This course will introduce students to concepts and contemporary policy issues relating to systems within the public sector considered essential to the basic functioning of society. This “critical infrastructure” includes assets and facilities for public health, telecommunication, financial services, water supply, transportation systems, security services, etc. Taking a three-pronged approach (Policy, Planning, Concepts), students will view infrastructure from the perspective of [1] those working within the government, especially in the Department of Homeland Security (DHS) sub-agency, the Cyber & Infrastructure Security Agency (CISA), [2] those working in the world of academic and professional Infrastructure work [engineers, planners, politicians, designers]—focus on those who work with risk and resilience, and [3] those working in STS and adjacent academic fields [Media Studies, Digital Studies, Urban Studies, Resource Geography, Human Geography, and others], seeking to understand the phenomenon of infrastructure and its large role in the 21st Century. Upon completion of this course, students will be conversational on critical infrastructure with respect to these three defined areas. Additionally, based on empirical evidence drawn from policy documents and professional literature across multiple disciplines, students will be able to synthesize complex arguments about the manifold effects of infrastructure on us and our effects on it.

Course satisfies Impact of Technological Change RTE

STS 391 - Generative AI: Choices and Challenges
ASYNCHRONOUS ONLINE | On-Campus | 93956
Instructor: Dr. Emma Stamm

Recent years have seen significant growth in the field of generative AI. Today, programs such as ChatGPT, Dall-E, and Midjourney produce novel works of writing, visual art, code, and more. While AI has long raised questions about the stakes of technological progress, these questions may be more urgent than ever before. “Generative AI: Choices and Challenges” explores the possibilities and hazards of this development. The course features three units. In the first, we investigate historical precursors to today’s applications. In the second, we ask if the capacity for creativity may be meaningfully attributed to computers. The third examines the impact of generative AI on students, professionals, and creators. By the end of the semester, students will be able to express original, well-informed perspectives on generative AI as a socio-technical phenomenon.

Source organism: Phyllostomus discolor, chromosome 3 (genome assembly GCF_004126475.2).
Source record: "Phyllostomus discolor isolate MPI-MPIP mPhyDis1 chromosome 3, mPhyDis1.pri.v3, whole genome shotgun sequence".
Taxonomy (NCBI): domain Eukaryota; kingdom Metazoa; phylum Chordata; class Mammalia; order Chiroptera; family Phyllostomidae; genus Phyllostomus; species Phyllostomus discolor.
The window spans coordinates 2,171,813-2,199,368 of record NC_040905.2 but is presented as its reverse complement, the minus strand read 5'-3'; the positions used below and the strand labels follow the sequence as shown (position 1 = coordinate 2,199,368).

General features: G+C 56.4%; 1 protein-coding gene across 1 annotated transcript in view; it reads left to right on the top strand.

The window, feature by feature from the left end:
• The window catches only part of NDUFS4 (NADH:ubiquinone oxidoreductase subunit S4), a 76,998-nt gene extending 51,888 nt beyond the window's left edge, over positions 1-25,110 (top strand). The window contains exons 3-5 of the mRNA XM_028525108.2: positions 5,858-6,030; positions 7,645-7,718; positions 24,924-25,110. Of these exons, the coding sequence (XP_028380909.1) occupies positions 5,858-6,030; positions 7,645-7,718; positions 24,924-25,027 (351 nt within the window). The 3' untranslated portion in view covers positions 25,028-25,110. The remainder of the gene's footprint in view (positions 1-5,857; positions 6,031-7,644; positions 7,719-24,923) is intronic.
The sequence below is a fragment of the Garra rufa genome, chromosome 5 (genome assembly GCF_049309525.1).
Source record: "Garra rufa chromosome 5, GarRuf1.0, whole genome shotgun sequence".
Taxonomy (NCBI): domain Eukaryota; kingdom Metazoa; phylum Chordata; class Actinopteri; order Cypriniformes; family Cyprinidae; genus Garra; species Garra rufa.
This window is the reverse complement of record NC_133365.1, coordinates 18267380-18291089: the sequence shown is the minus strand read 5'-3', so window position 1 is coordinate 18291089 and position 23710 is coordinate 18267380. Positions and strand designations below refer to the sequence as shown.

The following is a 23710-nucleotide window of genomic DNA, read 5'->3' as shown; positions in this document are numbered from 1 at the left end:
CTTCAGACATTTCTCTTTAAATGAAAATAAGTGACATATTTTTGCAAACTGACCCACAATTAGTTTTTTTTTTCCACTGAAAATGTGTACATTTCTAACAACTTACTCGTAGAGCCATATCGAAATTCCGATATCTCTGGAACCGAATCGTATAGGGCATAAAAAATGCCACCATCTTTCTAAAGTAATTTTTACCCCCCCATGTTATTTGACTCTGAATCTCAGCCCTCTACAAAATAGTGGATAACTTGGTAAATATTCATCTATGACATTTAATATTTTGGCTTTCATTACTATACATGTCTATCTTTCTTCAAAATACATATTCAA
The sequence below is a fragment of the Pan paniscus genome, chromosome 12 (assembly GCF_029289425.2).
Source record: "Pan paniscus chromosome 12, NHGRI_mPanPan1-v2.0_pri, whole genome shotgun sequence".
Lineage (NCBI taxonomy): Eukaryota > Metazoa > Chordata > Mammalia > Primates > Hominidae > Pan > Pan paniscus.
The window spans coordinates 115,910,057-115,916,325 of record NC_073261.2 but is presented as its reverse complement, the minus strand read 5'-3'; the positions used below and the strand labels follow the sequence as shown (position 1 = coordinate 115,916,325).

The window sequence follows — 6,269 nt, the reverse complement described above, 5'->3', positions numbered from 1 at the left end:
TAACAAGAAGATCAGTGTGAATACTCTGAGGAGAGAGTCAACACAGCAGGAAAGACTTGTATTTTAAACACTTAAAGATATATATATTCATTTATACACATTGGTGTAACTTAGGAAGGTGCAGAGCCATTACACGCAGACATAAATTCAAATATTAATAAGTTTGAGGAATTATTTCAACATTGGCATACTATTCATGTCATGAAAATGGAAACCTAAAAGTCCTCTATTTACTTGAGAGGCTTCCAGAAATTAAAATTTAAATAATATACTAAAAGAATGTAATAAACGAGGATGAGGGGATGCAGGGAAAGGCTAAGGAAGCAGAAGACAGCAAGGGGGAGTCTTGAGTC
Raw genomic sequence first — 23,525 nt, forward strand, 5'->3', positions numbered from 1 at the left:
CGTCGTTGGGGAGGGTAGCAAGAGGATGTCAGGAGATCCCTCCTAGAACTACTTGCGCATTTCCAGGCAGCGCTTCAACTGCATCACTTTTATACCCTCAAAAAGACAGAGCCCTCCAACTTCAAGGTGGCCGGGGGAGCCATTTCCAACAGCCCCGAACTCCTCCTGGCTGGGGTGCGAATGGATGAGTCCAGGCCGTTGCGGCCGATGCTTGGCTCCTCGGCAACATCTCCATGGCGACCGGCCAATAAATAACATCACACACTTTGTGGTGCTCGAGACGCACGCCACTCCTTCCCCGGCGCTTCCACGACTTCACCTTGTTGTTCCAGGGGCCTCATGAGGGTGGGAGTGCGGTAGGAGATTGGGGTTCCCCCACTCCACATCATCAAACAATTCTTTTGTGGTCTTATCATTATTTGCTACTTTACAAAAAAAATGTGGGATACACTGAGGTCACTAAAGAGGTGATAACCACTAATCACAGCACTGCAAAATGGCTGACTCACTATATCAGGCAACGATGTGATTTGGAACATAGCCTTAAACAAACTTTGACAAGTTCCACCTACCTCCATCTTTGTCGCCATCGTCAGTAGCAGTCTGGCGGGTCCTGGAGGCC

Course satisfies Impact of Technological Change RTE

STS 394: Global Television & Society
ASYNCHRONOUS ONLINE | 93867
Instructor: Prof. Dennis Major
This course examines the ways in which subscription streaming services have impacted television’s role in our global culture.  They have changed the way that many of us integrate television into our everyday lives, allowing on-demand access to vast content libraries.  Students will explore the range of infrastructures, business practices, and distribution strategies that underpin platforms like Netflix, Hulu, and AppleTV+.  Topics will include viewer agency and control, audience surveillance, content curation, and algorithms.
Course satisfies Global Connections RTE

science, technology, & society

Memorial Hall, Room 116
934-420-2220
sts@farmingdale.edu
Spring 2024 Hours:
Monday-Friday 8:30am-4:30pm

Email

Edmund Douglass
Chair of STS/Associate Professor of Physics

Email

Kathleen McCormick
Administrative Assistant 1

Last Modified 7/15/24